Do you ever avoid talking about giving with new prospects because you’re afraid you’ll scare them away?
Ever feel like you’re making a lot of friends but not raising any money?
Maybe you’re wondering if all those “getting to know you” meetings will ever lead to anything.
What if you could build great relationships with your prospects AND have real, purposeful, non-awkward conversations about giving?
It is possible! That’s what this series has been about – qualification visits that actually accomplish something.
We’ve already covered the psychology of qualification visits, as well as how to prepare. This post will focus on what to say
And so will next week’s post.
I have tons of specific details and language suggestions to share, but I know you’re not in the mood to read 2000 words right now. We’ll cover first impressions, rapport building, and probing questions today and get to the rest next week.
Before We Get Started
Now, just a word on listening, since it’s talked about a lot in the fundraising blogosphere: “Listen your way to a major gift!”, or “For major gifts – listen, don’t ask.”
I won’t deny listening is important. And, ultimately, we know what the listening advocates mean: don’t just talk at prospects; don’t make it all about you. These are helpful reminders.
But be wary of over-simplification. If your takeaway is only, “listen more, talk less,” you might be missing the point.
Listening is indeed part of being a good conversationalist. But I’d argue that to have meaningful qualification visits, you also have to know what to say and when to say it.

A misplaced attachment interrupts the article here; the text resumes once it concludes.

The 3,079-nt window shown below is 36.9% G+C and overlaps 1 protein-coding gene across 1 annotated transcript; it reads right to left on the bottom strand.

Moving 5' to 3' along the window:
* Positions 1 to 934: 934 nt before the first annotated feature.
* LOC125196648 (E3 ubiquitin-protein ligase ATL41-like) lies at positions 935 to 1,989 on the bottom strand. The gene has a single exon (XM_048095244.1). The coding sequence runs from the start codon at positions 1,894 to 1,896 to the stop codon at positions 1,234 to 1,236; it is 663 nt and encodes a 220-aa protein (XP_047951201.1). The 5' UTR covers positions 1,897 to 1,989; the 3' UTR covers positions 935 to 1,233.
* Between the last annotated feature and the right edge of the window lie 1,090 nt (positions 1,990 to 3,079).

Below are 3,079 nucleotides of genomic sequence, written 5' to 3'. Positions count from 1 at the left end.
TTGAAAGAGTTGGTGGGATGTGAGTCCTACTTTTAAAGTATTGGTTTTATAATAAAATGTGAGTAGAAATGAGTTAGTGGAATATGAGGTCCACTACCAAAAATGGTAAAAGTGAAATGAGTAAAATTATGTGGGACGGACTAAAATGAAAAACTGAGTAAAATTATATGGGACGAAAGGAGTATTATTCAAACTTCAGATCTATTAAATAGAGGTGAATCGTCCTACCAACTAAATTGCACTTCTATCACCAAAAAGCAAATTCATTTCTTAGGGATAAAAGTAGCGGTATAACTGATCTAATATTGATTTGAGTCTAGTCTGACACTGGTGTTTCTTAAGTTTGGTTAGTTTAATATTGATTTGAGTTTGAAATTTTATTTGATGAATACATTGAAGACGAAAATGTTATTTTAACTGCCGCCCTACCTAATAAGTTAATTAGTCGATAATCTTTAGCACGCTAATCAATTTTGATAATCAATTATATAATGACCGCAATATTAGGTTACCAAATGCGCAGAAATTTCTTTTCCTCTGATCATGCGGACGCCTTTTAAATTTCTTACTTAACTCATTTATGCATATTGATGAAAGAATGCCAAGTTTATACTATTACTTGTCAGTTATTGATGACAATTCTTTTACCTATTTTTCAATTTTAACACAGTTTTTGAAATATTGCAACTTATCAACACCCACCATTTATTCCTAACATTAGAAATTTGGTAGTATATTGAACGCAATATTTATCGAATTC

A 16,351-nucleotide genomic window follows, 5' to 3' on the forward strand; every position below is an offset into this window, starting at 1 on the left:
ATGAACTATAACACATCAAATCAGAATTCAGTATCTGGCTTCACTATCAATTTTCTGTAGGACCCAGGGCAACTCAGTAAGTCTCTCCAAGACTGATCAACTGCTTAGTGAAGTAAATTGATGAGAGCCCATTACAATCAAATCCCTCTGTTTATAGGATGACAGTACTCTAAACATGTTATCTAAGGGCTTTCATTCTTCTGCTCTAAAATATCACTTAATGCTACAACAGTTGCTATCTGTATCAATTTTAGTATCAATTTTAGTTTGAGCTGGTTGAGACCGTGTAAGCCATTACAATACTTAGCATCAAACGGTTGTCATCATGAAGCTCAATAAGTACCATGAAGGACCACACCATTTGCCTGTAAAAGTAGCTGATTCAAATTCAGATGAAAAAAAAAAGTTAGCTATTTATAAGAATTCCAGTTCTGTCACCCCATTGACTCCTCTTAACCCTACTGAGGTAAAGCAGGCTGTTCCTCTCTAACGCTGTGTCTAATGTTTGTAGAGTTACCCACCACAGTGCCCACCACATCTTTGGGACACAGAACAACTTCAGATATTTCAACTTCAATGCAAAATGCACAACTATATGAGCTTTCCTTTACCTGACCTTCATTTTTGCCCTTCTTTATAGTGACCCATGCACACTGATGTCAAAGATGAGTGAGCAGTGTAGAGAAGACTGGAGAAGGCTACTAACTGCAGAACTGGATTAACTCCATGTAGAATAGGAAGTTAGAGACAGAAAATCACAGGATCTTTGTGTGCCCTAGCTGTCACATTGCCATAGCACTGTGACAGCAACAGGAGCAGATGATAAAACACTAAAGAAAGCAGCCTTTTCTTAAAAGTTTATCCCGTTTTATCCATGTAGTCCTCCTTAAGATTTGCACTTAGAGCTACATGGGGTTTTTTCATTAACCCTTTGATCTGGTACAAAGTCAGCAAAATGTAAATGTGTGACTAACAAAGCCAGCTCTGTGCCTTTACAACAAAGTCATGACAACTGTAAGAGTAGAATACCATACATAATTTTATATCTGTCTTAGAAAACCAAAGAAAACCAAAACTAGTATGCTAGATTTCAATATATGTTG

You need to be able to ask good questions, strategic questions. And you have to build rapport to put people at ease and help them open up.
OK. Let’s get into it.
I talked about the importance of first impressions in the previous post on preparation. Getting off to a good start sets the tone for the entire conversation.
My recommendation is to script your opening. Make it simple; make it natural. Here’s an example.
You: Hi [Name], it’s so nice to finally meet you!
Prospect: Nice to meet you, thanks for inviting me.
You: You get here OK?
Prospect: Yeah, it was no problem at all.
You: Good. Have you been to [restaurant name] before?
You: Well, we’re in for a treat.
Pretty basic, right? That’s the goal!
You want to make your prospect as comfortable as possible. A simple, easy back-and-forth is just what you need.
With an opening like this, you’ve also set the tone. You’re taking early ownership of the conversation by asking questions.
Now, you don’t have to talk about the restaurant, but I find it helpful. When meeting a new prospect, it’s the only shared experience you have up to this point!
Energy is also key at the outset.
You’ve met people whose energy and enthusiasm are infectious. As soon as they greet you, you perk up. You feel more alive.
We associate this energized feeling with having fun, doing something important, etc. Everyone likes their energized self.
So, how do you infuse a conversation with energy?
I’m going to borrow from author/speaker Nicholas Boothman again, who offers a helpful visual for giving someone a jolt of energy. This will likely be the cheesiest things you read today, but I want you to try it.
Boothman’s advice is to imagine all the energy stored in your body and gather it up in your heart. When you greet someone, do the following all at once: smile, look them in the eye, say “Hello,” give a firm handshake, and fire that energy from your heart to theirs.
Practice this before trying it with a prospect. I’ve found it effective in getting a conversation off to a good start!
Good conversationalists seem to be able to build rapport with just about anyone. They relate with ease and go deep quickly. Believe it or not, there’s a process to this. I covered it pretty extensively in this post.
I’m a big fan of Dr. Carol Flemming’s “Anchor, Reveal, Engage” (A.R.E.) method.
Essentially you’re “anchoring” with shared experience and building from there. The script above starts with the shared experience of being in the same restaurant together.